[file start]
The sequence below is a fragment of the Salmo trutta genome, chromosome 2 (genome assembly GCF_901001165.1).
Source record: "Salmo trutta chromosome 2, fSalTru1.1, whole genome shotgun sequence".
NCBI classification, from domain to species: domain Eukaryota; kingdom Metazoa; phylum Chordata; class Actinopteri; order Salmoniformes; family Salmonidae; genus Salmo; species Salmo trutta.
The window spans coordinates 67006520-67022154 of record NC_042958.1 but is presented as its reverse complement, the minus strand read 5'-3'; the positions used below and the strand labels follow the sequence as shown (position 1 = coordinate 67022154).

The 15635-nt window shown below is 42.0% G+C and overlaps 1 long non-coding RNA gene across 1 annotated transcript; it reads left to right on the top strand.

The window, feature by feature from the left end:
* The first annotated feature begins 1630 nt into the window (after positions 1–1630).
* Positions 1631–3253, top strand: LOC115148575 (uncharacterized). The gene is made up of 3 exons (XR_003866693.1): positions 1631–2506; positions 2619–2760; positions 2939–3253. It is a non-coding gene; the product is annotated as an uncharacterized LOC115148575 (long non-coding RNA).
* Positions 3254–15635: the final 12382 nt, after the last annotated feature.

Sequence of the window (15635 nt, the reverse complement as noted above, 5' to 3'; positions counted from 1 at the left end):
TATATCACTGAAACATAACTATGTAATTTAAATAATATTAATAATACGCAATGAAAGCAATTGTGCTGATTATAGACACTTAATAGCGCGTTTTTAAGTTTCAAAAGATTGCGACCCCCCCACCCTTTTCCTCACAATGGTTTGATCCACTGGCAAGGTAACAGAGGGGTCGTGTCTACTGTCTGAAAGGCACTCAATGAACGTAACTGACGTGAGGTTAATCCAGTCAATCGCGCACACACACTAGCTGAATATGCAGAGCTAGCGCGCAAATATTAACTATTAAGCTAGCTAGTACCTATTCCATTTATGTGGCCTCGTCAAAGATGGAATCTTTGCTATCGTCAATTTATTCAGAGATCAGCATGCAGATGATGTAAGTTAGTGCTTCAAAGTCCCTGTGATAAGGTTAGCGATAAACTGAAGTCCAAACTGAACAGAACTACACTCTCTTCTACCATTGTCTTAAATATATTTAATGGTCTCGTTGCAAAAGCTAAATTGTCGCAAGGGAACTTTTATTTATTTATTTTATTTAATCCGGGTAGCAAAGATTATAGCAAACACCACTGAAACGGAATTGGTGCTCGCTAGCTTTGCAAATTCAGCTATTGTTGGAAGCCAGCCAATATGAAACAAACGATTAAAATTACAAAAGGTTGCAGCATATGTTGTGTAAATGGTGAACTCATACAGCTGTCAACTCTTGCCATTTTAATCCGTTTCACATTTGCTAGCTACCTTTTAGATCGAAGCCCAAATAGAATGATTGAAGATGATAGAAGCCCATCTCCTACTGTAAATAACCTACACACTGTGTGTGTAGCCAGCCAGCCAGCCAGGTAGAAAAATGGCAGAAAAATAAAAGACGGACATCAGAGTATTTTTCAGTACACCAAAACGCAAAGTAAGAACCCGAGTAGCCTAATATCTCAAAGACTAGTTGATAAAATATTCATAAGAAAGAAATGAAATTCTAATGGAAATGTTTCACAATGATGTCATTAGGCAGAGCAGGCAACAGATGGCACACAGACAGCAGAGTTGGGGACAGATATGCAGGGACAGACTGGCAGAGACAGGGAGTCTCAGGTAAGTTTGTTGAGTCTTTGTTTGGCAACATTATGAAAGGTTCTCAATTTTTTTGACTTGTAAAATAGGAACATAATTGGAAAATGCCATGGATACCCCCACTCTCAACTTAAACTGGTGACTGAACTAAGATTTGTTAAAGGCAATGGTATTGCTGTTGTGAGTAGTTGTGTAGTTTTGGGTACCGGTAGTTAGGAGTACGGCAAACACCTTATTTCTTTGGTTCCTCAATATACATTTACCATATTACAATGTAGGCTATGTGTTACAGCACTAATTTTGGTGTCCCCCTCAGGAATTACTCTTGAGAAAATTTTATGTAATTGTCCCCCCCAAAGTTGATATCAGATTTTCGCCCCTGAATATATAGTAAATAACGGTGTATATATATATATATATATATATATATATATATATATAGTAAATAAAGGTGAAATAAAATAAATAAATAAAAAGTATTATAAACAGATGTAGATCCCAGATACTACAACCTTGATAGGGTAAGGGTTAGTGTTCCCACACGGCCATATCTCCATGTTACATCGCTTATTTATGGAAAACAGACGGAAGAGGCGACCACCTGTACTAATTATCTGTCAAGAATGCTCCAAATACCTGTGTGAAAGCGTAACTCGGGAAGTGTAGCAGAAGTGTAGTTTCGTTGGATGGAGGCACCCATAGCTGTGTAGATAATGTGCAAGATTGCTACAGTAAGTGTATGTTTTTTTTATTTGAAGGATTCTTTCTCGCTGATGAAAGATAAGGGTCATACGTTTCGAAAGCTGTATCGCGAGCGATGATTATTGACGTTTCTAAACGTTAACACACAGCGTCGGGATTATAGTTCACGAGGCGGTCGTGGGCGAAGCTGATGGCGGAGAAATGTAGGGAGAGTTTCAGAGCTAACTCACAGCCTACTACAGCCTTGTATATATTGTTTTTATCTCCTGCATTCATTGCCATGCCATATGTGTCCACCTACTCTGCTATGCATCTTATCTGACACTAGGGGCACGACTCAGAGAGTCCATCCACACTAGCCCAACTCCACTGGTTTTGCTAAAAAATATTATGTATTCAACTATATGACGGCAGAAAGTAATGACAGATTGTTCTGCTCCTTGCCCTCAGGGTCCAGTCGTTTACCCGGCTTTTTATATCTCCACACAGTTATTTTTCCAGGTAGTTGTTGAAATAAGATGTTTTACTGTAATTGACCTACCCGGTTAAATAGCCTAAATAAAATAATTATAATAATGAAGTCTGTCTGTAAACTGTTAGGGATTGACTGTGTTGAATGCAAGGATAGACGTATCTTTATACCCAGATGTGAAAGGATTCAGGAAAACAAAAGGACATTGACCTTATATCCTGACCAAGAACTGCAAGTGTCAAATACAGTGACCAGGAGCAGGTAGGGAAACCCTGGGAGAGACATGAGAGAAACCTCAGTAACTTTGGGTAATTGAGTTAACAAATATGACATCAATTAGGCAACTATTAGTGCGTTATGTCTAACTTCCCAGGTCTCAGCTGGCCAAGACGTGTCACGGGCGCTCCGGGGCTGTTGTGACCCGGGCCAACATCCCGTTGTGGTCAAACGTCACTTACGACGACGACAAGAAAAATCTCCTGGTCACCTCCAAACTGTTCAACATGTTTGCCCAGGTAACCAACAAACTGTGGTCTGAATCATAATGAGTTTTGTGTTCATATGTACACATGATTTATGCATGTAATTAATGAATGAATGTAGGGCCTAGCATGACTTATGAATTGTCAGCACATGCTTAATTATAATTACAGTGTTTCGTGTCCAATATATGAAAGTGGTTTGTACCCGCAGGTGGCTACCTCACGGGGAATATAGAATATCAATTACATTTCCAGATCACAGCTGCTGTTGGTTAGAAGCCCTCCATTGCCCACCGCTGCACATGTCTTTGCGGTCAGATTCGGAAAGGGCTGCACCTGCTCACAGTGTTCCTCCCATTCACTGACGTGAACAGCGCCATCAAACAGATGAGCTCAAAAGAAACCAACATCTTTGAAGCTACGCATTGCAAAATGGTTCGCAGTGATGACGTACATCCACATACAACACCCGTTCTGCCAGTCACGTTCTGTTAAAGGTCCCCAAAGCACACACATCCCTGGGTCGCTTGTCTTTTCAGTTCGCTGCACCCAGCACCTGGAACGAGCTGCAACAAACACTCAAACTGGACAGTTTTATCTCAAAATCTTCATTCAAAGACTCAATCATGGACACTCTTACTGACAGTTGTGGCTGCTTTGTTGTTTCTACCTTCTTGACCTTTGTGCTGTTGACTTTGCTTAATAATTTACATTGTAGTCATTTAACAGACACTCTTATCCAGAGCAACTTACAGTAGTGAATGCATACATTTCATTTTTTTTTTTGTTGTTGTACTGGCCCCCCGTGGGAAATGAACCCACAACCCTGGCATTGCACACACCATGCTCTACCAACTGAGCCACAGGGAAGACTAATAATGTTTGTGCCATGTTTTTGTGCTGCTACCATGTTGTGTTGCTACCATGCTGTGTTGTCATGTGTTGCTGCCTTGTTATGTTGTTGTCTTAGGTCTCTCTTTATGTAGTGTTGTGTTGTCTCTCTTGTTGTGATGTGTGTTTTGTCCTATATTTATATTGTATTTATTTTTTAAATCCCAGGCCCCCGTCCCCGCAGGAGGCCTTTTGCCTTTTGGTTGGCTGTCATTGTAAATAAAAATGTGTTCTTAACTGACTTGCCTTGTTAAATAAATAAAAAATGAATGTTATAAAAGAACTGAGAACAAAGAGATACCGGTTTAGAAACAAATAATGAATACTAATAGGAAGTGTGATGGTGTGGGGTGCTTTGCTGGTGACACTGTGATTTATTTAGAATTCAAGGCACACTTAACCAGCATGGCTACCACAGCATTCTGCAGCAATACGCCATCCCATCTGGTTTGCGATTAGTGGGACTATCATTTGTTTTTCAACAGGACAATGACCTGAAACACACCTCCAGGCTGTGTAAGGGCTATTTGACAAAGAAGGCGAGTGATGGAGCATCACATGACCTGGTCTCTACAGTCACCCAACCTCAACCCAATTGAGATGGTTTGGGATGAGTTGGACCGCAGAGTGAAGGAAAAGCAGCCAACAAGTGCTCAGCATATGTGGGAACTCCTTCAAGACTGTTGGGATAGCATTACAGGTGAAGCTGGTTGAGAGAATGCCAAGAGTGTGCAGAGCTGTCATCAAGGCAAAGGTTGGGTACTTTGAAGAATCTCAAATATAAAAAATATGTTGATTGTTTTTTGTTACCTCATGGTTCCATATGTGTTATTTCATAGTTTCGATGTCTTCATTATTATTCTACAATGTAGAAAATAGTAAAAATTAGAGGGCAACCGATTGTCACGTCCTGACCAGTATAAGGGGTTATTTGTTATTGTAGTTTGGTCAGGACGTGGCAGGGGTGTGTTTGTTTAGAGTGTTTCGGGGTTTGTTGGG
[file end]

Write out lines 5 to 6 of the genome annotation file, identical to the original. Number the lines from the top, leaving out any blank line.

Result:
The 15635-nt window shown below is 42.0% G+C and overlaps 1 long non-coding RNA gene across 1 annotated transcript; it reads left to right on the top strand.

The window, feature by feature from the left end: